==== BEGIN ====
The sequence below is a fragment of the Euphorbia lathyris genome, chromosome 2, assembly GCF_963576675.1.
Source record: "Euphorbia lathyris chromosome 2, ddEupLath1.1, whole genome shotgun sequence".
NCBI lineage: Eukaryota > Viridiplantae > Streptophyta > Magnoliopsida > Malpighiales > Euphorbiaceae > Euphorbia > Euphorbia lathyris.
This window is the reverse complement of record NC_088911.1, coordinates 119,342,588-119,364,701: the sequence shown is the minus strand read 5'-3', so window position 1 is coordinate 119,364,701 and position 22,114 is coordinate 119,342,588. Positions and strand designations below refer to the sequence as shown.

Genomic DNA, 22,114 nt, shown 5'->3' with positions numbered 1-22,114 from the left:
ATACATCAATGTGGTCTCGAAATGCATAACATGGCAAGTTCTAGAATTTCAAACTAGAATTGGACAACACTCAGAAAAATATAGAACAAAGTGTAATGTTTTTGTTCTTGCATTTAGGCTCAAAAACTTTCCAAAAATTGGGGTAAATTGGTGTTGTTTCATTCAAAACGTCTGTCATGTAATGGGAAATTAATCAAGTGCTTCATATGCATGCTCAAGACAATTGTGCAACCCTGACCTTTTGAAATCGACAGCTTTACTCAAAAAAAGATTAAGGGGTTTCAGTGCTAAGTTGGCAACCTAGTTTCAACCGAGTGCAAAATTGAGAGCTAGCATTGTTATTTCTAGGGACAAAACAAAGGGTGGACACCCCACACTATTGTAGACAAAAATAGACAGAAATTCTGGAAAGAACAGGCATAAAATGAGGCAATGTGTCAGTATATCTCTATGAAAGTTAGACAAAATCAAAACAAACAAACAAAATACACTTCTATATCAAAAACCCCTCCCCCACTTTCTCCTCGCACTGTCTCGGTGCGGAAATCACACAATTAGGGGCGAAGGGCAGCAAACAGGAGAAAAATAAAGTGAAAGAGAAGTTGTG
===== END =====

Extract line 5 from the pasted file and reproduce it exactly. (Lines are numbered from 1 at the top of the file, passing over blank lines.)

Genomic DNA, 22,114 nt, shown 5'->3' with positions numbered 1-22,114 from the left: